Introduction to Literature
Michael Delahoyde

Structuralism Post-Structuralism Deconstruction


Structuralism is concerned not so much withwhat things mean, but how they mean; it is a science designedto show that all elements of human culture, including literature,are understandable as parts of a system of signs. This scienceof signs is called “semiotics” or “semiology.”The goal is to discover the codes, structures, and processes involvedin the production of meaning. “Structuralism claims thathuman culture itself is fundamentally a language, a complex systemof signifieds (concepts) and signifiers. These signifiers canbe verbal (like language itself or literature) or nonverbal (likeface painting, advertising, or fashion)” (Biddle 80). Thus,linguistics is to language as structuralism is to literature.

Structuralists often would break myths intotheir smallest units, and realign corresponding ones. Oppositeterms modulate until resolved or reconciled by an intermediary thirdterm.

Structuralism was a reaction to modern alienationand despair; it sought to recover literature from the isolationin which it had been studied, since laws governing it govern allsign systems — clothing, food, body ‘language,’ etc.

What quickly became apparent, though, was thatsigns and words don’t have meaning in and of themselves, onlyin relations to other signs and entire systems. Hence, post-structuralism.


Post-structuralism contests and subverts structuralismand formalism. Structuralists are convinced that systematic knowledgeis possible; post-structuralists claim to know only the impossibilityof this knowledge. They counter the possibility of knowing systematicallya text by revealing the “grammar” behind its form andmeaning. Texts contradict not only the structuralist accountsof them, but also themselves. All signifieds are also signifiers(a car symbolizes achievement).


Deconstructive criticism posits an undecidabilityof meaning for all texts. The text has intertwined and contradictorydiscourses, gaps, and incoherencies, since language itself isunstable and arbitrary. The critic doesn’t undermine the text;the text already dismantles itself. Its rhetoric subverts or underminesits ostensible meaning.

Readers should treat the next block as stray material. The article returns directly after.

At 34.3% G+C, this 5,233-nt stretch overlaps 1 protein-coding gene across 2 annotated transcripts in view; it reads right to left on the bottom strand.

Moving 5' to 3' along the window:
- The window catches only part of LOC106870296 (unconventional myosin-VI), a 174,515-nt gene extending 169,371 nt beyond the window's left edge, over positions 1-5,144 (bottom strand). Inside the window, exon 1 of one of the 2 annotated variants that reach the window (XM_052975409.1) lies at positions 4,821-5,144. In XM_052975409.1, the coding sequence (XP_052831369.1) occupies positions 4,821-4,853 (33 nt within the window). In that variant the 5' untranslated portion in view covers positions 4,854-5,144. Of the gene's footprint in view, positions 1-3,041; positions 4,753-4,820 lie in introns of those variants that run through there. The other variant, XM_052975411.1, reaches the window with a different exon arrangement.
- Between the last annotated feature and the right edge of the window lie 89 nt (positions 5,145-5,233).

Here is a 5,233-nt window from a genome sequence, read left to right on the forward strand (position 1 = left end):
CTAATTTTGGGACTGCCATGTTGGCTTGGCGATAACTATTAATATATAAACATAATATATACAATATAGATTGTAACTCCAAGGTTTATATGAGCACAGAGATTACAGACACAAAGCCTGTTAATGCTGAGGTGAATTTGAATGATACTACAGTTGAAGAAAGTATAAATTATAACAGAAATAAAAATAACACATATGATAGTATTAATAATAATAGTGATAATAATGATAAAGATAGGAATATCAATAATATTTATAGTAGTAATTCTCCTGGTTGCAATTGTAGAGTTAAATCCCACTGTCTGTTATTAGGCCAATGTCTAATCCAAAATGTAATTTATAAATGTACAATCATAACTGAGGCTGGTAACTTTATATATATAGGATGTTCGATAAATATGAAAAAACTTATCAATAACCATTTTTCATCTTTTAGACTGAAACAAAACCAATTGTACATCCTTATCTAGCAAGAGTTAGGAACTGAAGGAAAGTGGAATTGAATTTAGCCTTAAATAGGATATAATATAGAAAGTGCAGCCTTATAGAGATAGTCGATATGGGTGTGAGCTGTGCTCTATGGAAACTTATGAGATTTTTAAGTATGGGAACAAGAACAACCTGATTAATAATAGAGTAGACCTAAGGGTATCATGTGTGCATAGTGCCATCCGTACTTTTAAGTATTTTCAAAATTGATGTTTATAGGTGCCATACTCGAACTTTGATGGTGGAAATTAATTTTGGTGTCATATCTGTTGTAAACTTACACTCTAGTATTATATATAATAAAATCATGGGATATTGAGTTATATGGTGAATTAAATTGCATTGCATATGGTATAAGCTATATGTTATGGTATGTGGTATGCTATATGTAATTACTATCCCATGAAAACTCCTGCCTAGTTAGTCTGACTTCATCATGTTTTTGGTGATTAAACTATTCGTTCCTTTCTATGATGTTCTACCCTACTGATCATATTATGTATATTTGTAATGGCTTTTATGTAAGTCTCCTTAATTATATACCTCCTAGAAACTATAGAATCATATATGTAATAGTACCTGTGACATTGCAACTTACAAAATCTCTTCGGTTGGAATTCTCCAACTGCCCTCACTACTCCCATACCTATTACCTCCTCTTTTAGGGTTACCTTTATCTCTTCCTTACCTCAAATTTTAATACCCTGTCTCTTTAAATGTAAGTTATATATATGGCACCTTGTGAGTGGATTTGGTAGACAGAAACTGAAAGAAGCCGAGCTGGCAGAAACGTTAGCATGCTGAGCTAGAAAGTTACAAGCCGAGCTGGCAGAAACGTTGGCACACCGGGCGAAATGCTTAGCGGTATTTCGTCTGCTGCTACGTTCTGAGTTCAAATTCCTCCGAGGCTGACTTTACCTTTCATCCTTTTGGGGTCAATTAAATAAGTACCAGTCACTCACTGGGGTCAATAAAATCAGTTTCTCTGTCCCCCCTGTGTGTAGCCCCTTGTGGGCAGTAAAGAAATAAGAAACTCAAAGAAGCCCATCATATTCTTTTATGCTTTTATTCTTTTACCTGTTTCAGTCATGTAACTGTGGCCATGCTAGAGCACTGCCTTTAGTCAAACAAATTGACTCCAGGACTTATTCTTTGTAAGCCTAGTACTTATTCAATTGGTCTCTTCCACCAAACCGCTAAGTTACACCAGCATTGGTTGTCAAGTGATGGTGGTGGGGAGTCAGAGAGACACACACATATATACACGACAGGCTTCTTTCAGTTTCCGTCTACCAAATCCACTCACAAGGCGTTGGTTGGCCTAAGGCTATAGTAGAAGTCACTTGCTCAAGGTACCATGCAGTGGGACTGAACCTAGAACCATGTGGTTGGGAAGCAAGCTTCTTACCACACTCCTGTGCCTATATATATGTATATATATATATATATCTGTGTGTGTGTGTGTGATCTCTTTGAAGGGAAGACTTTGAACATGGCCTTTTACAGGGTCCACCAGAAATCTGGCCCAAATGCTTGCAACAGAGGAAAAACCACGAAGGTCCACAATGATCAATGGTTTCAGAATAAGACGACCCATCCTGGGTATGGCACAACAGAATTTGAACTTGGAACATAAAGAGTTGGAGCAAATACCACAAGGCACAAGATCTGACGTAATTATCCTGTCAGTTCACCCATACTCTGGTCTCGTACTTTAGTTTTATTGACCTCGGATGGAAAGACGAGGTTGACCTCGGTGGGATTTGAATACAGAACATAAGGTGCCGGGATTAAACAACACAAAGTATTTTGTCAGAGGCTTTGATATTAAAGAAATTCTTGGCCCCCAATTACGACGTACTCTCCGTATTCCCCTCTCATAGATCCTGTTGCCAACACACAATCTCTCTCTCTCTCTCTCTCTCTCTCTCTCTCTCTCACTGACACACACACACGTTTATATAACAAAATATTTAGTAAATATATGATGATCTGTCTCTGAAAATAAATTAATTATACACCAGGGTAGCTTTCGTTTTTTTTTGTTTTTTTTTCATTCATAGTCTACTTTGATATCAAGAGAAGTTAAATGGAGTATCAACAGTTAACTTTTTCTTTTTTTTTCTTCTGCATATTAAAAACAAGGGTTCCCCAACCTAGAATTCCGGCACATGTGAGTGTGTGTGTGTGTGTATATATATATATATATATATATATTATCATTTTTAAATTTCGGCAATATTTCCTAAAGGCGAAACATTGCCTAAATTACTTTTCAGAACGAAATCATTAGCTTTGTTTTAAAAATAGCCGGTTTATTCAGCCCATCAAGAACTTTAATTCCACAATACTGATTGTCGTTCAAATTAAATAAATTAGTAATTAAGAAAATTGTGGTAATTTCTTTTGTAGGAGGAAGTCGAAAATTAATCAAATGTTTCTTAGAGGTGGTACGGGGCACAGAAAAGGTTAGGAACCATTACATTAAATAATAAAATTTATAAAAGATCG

Jacques Derrida opposed the “metaphysicsof presence, . . . the claim in literature or philosophy thatwe can find some full, rich meaning outside of or prior to languageitself.” The hierarchy of binaries on which this assertionrests is untenable. Privileging speech over writing = logocentrism;spoken or written words have meaning only by “differance”from other words. Deconstructive critics focus on the text likethe formalists, but direct attention to the opposite of the NewCritical “unities.” Instead, they view the “decentering”of texts and point out incompatabilities, rhetorical grain-against-graincontradictions, undecidability within texts. There is often aplayfulness to deconstruction, but it can be daunting to readtoo.

Works Consulted

Abrams, M.H. A Glossary of Literary Terms.7th ed. Fort Worth: Harcourt Brace College Publishers, 1999.

Biddle, Arthur W., and Toby Fulwiler. Reading,Writing, and the Study of Literature. NY: Random House, 1989.

Lynn, Steven. Texts and Contexts: WritingAbout Literature with Critical Theory. 2nd ed. NY: Longman,1998.

Murfin, Ross, and Supryia M. Ray. The BedfordGlossary of Critical and Literary Terms. Boston: Bedford Books,1997.

Critical Theory
Introduction to Literature